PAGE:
“Views” by Drake

Grace Haworth, Staff Writer

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Even though Drake’s Summer Sixteen Tour is coming to an end, the effects of his album “Views” can still be felt. The collection of 20 unique songs was released on April 29, 2016, and it is going to be listened to for years to come. I, for one, woke up at 2 a.m. the morning of the release to download the album and listen to it. Though I was half asleep, I could already tell by the first few songs that the album was going to be legendary.

One thing that set this album apart from other artists and from Drake’s past works is that he actually sings in many of his songs. Especially in his first song, “Keep the Family Close,” Drake uses his velvet-like voice to soothe listeners’ souls. His music is categorized as rap/hip-hop, but the smooth sounds of many of his songs could also be categorized as R&B/soul.

If you’ve listened to any of Drake’s past albums then you probably know that he is from Toronto, Canada, also called “the Six” due to multiple references throughout his music. These references to “the Six” continue throughout “Views” as well (the album cover is literally him sitting on the CN tower in Toronto). For example, his song “9” is a reference to how he turned “the Six” upside down with his style of rapping; the nine is just an upside down six. This gives his lyrics a real meaning. They actually relate to him as a person, and they aren’t just words that rhyme.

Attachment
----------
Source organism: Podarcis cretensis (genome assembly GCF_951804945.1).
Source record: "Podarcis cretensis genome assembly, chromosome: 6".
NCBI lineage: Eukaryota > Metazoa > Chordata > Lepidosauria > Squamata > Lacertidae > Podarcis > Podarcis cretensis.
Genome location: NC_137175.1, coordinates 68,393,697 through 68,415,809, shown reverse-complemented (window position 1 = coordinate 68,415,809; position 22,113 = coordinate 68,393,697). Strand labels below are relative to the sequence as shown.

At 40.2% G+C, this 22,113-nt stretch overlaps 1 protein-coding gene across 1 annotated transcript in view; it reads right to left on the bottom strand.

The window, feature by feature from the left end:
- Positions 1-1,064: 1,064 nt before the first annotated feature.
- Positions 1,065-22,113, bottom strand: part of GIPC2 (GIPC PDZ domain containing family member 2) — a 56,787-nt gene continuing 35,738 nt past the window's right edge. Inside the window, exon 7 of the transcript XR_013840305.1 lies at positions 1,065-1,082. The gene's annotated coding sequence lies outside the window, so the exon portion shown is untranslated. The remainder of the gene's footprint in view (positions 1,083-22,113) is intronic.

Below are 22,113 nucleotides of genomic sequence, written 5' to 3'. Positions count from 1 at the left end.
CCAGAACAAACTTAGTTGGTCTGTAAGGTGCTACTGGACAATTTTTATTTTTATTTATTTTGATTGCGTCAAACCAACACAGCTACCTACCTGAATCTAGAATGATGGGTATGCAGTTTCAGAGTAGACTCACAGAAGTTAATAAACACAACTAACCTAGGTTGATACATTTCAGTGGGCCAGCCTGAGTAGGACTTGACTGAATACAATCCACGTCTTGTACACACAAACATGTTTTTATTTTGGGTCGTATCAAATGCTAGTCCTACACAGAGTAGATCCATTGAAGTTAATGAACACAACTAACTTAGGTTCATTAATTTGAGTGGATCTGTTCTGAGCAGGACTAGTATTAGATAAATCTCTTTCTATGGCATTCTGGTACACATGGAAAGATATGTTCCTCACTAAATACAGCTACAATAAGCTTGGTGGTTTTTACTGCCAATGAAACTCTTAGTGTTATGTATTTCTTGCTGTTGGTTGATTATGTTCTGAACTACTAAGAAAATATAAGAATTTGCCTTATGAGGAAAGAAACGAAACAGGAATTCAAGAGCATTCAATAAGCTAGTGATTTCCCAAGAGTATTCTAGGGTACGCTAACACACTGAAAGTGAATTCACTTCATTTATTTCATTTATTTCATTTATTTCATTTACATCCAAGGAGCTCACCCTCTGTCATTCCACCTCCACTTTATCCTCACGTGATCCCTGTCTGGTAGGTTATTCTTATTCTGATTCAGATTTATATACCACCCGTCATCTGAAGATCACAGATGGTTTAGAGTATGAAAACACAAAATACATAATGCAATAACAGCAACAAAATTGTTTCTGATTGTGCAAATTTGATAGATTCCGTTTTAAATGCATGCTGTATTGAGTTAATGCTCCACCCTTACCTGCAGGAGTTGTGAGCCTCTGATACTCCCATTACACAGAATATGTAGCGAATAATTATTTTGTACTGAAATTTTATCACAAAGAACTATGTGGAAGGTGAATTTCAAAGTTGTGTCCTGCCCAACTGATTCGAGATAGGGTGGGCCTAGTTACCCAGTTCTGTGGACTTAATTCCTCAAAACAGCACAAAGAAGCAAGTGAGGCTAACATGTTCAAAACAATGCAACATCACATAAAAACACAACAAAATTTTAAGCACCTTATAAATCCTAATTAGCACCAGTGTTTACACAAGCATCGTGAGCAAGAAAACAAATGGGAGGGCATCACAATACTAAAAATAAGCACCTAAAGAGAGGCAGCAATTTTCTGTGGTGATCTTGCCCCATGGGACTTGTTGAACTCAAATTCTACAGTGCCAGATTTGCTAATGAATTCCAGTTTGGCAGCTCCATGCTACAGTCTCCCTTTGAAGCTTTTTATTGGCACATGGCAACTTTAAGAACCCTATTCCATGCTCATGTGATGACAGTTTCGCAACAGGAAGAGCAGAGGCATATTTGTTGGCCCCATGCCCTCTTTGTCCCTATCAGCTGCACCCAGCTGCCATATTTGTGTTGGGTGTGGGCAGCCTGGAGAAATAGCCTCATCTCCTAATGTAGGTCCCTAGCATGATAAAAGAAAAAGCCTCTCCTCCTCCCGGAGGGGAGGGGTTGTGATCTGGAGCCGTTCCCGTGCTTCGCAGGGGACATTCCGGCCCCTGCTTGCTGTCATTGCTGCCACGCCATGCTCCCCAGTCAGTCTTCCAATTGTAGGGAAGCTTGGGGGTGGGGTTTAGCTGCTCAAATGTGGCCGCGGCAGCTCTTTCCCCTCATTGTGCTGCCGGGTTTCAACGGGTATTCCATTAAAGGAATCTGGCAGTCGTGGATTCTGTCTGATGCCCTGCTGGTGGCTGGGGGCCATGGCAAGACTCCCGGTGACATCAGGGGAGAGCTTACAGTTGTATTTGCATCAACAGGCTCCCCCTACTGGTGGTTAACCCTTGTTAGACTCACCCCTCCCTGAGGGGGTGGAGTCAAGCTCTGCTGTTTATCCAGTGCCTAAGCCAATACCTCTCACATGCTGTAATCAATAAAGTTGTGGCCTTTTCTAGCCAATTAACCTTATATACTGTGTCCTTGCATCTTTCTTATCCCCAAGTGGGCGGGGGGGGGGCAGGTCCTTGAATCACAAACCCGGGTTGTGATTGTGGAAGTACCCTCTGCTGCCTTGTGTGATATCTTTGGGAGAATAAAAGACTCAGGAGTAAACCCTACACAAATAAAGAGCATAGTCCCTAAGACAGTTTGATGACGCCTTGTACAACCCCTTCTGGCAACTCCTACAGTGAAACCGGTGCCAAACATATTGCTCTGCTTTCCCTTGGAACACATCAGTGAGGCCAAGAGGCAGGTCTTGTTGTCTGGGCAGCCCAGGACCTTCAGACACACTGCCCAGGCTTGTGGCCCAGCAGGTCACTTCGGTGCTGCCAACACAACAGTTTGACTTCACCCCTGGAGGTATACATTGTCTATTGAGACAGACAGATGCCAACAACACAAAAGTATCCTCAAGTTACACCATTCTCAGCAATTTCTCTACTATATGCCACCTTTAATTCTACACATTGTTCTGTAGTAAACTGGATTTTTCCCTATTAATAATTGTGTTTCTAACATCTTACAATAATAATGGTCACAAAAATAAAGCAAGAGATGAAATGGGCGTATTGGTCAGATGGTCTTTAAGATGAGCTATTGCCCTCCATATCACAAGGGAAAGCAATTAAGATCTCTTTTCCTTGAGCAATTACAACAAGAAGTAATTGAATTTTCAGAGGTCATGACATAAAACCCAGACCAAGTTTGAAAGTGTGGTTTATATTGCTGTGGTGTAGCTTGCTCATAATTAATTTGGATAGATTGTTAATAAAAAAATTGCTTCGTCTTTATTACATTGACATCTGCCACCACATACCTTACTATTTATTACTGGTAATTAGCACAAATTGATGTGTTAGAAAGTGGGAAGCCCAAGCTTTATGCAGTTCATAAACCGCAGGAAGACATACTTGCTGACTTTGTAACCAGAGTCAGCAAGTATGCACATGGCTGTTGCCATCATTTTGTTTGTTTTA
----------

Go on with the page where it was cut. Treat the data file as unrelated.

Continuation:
Although most of his songs give off chill vibes, Drake still incorporated intensity with loud bass and catchy lyrics, like in the songs “Hype” and “Pop Style.” Basically, this album has a song for almost any mood you’re in. Another thing that sets this album apart from others is the unique intros and outros that set the mood for the songs. They can be heard in “Childs [sic] Play,” “Keep the Family Close” and “Hype.” Whether they are conversations between two people or just noises, they set the tone for the song, and give the song depth.

Some sounds that are often used in Drake’s music relate to cell phones. “U With Me?” starts off with the sound of a phone ringing, and, similarly, “Star67” from the mixtape “If You’re Reading This It’s Too Late” has sounds of a telephone operator redirecting a call. These signature touches change the album from just a group of songs to a piece of art.

Compared to other rappers, Drake has his own distinctive style of music with lyrics that are meaningful and can actually be understood. Overall, I would give “Views” five out of five stars because of its unique aspects, the increase of actual singing by Drake and the diversity of feelings that the songs portray. I am still listening to “Views” now, and I will probably continue for years to come.

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